An Athenian Court Trial
 Persons of this kidney are delineated to us as typical characters by Theophrastus.
 The nearest modern equivalent is a "basket lunch."
 Athenian opinion was on the whole in favor of receiving as valid testimony the evidence extorted thus from slaves by mere animal fear. Antiphon the orator speaks of how truth may be wrung from slaves by torture; "by which they are compelled to speak the truth though they must die for it afterward [at the hands of the master they have incriminated], for the present necessity is to each stronger than the future." This has been well called one of the few cases of extreme stupidity on the part of the Athenians.
 The odd unit was no doubt added to prevent a tie.
 Each court room had is distinguishing color. There were about ten regular court rooms, besides some for special tribunals; e.g. the Areopagus for the trial of homicides.
 We have not the exact text of all the dicasts' oath, but we can reproduce it fairly completely from Demosthenes's "Oration against Timocrates."
 These "friends," however, were never regularly professional advocates; it would have been ruinous to let the jury get the impression that an orator was being directly hired to speak to them.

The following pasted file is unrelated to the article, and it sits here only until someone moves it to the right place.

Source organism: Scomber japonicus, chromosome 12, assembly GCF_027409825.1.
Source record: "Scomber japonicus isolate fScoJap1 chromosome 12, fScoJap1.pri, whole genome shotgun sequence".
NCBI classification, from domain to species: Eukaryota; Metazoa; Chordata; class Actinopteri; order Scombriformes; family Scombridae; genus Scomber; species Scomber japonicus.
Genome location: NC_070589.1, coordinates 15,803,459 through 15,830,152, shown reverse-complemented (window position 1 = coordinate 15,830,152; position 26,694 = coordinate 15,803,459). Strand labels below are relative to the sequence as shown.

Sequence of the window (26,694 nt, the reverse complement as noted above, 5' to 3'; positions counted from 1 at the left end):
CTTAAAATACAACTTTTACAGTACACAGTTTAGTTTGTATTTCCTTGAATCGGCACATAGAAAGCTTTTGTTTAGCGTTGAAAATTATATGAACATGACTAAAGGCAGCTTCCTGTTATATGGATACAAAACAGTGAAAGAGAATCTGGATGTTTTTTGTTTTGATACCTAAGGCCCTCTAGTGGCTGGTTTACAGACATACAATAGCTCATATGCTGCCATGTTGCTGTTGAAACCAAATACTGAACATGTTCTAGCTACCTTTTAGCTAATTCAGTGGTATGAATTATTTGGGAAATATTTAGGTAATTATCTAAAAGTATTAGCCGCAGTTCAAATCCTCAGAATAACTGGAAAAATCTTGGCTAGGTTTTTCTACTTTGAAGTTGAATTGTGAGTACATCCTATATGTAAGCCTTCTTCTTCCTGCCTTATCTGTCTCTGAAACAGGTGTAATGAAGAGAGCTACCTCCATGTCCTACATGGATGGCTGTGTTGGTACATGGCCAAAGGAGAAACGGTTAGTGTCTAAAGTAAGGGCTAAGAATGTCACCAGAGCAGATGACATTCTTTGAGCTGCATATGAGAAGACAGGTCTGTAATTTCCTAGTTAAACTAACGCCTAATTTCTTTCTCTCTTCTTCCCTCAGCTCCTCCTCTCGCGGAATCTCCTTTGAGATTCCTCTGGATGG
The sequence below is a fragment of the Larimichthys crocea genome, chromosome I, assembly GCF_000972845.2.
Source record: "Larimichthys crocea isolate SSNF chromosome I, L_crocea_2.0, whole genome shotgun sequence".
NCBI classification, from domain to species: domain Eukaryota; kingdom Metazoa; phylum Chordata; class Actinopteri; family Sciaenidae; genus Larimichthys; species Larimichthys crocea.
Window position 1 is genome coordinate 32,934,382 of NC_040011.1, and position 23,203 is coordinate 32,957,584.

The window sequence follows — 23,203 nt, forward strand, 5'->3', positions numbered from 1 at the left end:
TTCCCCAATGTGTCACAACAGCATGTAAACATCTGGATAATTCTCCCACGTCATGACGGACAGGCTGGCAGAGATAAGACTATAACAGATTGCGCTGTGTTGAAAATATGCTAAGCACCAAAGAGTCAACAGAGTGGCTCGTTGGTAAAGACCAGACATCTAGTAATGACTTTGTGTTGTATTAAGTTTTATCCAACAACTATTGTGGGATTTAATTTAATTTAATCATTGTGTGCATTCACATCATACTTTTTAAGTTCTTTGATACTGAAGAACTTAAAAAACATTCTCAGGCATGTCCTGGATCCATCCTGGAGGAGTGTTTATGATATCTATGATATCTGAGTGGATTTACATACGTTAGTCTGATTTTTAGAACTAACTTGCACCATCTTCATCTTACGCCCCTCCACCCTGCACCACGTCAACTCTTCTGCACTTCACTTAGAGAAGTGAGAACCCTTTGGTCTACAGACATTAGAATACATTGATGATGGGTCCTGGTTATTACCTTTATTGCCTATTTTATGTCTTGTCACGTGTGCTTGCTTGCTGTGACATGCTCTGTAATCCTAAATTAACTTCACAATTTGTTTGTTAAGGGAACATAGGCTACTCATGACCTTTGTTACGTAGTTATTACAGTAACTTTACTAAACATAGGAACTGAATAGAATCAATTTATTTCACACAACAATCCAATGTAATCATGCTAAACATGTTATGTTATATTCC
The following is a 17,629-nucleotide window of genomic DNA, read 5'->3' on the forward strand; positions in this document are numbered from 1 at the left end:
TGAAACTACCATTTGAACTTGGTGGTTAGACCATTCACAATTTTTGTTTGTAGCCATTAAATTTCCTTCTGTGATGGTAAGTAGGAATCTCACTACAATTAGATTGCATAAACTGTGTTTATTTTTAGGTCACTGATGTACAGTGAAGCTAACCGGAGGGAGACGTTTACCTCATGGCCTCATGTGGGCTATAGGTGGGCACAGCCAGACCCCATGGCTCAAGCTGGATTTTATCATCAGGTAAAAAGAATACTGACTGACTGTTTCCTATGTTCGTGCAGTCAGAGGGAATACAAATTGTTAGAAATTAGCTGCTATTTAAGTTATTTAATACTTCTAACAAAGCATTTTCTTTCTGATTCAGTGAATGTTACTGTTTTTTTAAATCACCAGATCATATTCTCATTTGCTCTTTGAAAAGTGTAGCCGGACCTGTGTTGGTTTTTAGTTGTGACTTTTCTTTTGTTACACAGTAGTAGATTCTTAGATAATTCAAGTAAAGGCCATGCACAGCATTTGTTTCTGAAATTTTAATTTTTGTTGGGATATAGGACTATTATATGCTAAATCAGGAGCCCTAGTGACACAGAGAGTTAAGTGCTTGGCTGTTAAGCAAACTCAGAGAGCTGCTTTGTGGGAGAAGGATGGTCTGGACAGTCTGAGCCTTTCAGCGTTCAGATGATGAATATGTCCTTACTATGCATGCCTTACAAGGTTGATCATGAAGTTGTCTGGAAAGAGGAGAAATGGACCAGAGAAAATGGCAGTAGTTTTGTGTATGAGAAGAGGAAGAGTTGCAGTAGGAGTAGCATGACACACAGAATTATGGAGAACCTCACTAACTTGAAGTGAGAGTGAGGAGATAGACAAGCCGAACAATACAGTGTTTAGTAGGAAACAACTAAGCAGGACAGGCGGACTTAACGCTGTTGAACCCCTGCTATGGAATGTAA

For the depths of personal insult into which Greek litigants could descend there is no better instance than Demosthenes's (otherwise magnificent) "Oration on the Crown," wherein he castigates his foe Æschines.
 Undoubtedly Socrates would have escaped with his life, if (after his original condemnation) he had proposed a real penalty to the jury, instead of an absurdly small fine. The only alternative for the dicasts was to accept the proposition of his opponents,—in his case, death.
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Reference address : https://www.ellopos.net/elpenor/greek-texts/ancient-Greece/old-athens-trial.asp?pg=15